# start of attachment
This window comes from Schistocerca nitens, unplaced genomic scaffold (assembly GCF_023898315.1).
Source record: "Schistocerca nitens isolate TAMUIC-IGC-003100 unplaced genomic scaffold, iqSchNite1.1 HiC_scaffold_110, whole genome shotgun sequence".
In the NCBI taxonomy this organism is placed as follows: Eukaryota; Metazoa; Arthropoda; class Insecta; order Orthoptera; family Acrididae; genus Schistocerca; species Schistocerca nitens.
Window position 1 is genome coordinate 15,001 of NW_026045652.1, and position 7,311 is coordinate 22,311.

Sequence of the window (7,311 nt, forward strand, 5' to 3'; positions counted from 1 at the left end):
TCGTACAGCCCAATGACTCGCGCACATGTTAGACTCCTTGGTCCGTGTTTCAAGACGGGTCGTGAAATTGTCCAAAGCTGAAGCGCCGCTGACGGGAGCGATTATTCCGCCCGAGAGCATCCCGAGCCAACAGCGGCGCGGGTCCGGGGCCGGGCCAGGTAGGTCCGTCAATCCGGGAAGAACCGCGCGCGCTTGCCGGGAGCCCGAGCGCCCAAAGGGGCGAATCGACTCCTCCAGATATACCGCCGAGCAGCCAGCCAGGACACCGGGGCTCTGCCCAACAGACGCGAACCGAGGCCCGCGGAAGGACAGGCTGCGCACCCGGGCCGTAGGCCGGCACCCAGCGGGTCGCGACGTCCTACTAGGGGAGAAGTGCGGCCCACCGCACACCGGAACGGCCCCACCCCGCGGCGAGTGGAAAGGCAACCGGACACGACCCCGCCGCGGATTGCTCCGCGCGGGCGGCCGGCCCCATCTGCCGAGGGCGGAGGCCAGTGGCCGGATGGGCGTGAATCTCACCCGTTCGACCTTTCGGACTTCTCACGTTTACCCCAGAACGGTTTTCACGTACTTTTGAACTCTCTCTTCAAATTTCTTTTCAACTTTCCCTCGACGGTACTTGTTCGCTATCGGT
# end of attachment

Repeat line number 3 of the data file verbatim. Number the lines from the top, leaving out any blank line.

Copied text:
In the NCBI taxonomy this organism is placed as follows: Eukaryota; Metazoa; Arthropoda; class Insecta; order Orthoptera; family Acrididae; genus Schistocerca; species Schistocerca nitens.